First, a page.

This study examines whether corporate social responsibility (CSR) reporting is influenced by the cognitive characteristics of the CEO. Grounded in the impression management literature, we propose that overconfident CEOs use a more positive tone in their CSR reporting because this reflects their perceived "above average" abilities to manage their firm's CSR practices and performance. We also advance corporate governance research by showing that this positive relationship is more salient when CEOs are large shareholders because CEOs become more powerful and confident to impose their biased impressions on the firm. Finally, we show that the board of directors may mitigate overconfident CEOs' usage of positive tone in CSR reporting when directors have more CSR experiences or have incentives to monitor CSR reporting. We find empirical support for our arguments in a sample of S&P 500 firms for the period 2006-2013.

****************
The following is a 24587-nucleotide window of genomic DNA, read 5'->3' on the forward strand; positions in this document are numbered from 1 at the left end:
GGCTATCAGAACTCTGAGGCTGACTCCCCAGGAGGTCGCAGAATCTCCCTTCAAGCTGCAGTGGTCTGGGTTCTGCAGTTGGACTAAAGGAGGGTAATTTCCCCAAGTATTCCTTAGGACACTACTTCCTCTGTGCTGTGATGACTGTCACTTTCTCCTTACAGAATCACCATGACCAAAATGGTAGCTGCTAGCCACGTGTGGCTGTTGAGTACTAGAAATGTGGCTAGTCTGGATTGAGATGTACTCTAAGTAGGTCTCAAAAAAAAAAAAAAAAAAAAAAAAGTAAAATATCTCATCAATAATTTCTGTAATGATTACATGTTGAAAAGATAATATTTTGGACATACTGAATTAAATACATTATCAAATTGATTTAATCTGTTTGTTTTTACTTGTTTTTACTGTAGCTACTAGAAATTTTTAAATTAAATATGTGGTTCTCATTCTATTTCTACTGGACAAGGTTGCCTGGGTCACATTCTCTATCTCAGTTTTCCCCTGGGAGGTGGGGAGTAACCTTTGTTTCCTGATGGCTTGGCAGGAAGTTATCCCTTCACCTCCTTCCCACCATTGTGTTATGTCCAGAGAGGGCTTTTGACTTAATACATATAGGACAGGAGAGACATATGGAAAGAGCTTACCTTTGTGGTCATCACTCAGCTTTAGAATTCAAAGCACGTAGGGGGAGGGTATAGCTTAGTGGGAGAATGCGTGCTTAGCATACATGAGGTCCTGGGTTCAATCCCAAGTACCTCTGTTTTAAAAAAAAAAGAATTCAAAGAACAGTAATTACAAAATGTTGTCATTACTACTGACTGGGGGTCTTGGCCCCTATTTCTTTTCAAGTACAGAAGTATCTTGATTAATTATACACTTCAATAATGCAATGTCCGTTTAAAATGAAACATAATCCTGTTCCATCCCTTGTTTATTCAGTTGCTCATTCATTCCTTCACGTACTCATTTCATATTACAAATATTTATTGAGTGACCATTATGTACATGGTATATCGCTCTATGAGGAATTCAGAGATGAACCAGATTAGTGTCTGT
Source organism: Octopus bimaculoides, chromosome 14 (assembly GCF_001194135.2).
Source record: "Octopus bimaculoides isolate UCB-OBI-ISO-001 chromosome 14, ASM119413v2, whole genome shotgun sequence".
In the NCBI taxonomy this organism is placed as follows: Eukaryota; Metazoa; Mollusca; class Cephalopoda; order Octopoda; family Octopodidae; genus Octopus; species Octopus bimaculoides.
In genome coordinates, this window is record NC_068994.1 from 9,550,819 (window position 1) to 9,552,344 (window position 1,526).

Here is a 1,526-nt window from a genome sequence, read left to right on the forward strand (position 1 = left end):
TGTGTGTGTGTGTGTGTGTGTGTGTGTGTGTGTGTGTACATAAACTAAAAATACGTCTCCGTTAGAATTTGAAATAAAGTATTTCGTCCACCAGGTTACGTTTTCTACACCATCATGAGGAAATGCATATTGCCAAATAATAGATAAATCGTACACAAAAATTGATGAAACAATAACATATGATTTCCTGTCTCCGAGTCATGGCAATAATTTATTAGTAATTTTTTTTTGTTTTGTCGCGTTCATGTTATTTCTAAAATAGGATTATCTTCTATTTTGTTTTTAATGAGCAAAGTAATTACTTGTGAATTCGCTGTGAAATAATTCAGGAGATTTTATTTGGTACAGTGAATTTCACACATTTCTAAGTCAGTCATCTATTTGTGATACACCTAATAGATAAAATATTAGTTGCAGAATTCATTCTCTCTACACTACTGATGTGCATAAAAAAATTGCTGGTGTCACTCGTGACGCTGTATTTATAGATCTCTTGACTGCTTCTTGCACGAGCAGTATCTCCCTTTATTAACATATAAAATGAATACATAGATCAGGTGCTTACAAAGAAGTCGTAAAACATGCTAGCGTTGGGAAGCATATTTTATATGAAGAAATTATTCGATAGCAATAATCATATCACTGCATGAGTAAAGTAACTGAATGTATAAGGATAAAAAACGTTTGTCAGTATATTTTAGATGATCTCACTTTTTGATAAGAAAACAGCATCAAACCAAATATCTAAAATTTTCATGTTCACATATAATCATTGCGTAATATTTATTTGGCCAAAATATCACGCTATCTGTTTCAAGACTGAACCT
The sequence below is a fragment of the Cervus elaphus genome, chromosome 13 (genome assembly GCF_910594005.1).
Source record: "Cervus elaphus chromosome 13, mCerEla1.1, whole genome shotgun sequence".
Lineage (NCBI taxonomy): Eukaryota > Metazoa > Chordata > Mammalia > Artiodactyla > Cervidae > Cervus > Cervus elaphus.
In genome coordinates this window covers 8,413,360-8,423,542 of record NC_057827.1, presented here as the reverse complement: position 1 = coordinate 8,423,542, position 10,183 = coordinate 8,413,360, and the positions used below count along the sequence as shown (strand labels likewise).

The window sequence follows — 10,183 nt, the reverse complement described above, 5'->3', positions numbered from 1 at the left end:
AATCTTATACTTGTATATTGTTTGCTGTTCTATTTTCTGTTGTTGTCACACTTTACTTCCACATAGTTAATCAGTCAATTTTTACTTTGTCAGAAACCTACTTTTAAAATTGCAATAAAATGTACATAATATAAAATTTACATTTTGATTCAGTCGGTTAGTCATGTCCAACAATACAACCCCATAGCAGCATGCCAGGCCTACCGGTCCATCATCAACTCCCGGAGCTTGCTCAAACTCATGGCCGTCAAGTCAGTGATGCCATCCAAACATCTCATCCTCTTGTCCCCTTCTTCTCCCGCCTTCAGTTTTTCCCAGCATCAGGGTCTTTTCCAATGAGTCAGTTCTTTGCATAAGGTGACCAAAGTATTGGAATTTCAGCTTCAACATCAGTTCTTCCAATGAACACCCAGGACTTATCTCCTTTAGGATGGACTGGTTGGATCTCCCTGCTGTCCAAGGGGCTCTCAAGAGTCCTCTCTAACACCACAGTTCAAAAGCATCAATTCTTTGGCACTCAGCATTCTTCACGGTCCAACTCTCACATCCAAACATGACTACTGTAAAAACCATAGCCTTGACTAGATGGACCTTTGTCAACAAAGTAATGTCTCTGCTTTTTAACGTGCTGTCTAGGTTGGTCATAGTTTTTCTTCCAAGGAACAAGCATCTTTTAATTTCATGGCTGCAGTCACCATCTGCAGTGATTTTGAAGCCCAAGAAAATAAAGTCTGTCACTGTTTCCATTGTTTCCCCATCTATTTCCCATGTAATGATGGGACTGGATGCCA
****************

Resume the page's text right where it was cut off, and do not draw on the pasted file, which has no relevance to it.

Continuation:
Academy of Management Proceedings, 2016 (Meeting Abstract Supplement) 11425